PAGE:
Pretty much any EBCDIC code page is superior to ASCII. As to what to call 8-bit 
code pages, I'd suggest using the term" 8-bit code page" and reserving the term 
"ASCII" for ASCII. Especially if you find yourself having to transfer data 
among machines using different code pages.

I insist on precision because of having been burnt too many times by people who 
didn't. I notice that there has been a lot of traffic here relating to code 
pages, and adding to the confusion doesn't help.

Shmuel (Seymour J.) Metz

From: IBM Mainframe Assembler List <> on behalf 
of Paul Gilmartin <>
Sent: Friday, February 9, 2018 4:34 PM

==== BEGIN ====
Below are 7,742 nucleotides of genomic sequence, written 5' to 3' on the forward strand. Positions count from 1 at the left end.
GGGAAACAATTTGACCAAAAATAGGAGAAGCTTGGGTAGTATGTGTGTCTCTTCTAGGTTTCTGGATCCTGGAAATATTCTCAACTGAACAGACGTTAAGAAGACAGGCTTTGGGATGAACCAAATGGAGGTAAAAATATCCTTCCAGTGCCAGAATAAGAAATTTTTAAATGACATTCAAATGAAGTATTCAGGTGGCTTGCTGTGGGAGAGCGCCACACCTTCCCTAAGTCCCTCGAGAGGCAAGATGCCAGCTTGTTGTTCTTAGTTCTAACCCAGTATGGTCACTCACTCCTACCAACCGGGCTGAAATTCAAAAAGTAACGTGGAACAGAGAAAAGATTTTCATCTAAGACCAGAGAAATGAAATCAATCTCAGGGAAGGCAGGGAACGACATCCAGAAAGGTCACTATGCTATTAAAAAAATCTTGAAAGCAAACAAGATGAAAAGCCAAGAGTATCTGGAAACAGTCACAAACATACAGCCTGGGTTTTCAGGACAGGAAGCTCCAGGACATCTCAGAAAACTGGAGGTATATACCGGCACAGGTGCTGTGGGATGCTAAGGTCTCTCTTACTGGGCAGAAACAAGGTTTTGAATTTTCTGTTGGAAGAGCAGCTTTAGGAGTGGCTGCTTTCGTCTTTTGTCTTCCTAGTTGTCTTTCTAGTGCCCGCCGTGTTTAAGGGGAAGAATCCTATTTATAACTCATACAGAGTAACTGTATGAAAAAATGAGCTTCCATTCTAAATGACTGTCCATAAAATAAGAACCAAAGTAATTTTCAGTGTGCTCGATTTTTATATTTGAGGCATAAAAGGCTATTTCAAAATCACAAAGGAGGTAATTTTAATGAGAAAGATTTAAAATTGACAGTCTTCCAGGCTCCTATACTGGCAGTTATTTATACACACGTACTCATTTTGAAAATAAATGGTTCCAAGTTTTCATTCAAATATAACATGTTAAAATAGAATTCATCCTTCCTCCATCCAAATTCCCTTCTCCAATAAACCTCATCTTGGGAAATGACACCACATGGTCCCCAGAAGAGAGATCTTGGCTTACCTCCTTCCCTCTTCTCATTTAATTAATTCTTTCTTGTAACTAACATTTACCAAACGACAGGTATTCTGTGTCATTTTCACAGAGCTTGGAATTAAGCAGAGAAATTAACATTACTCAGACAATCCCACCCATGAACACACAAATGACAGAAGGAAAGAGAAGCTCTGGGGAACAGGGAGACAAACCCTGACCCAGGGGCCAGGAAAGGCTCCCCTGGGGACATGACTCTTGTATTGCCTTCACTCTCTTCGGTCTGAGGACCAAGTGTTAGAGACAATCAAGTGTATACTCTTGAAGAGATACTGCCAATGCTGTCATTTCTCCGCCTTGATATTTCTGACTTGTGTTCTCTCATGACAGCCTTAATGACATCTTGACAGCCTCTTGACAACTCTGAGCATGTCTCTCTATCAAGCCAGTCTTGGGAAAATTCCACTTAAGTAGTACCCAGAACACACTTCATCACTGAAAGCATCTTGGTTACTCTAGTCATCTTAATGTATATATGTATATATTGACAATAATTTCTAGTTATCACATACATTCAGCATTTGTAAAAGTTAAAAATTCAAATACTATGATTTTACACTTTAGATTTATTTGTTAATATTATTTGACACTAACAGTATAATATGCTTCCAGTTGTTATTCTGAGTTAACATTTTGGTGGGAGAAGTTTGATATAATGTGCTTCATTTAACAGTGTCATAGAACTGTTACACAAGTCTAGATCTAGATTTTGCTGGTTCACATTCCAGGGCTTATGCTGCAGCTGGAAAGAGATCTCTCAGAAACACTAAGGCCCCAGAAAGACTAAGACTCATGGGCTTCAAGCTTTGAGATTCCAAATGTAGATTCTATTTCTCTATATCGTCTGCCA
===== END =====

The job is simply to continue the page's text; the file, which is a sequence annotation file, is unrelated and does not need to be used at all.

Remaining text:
Subject: Re: Strings (was : Fair comparison C vs HLASM)

On 2018-02-09, at 13:32:29, Seymour J Metz wrote:

> I would argue that EBCDIC is intrinsically superior to ASCII. I would also 
> argue that it is not intrinsically superior to, e.g., ISO-8859-15.
Let's not compare an apple to an orange grove.  I know you insist on precision;
that ASCII is a 7-bit character set and ISO-8859-15 is a particular 8-bit
superset of ASCII.

But what's EBCDIC?  It's at least a family of character sets.  The one that
corresponds closely to ISO-8859-15 is probably IBM1148.  But "ASCII" is widely
used casually for ASCII-based character sets.  See:

Can you suggest a more convenient term encompassing the CCSIDs called "ASCII" on
that page, less cumbersome than "ASCII-based character set" or "ASCII 
used once in that document?

-- gil

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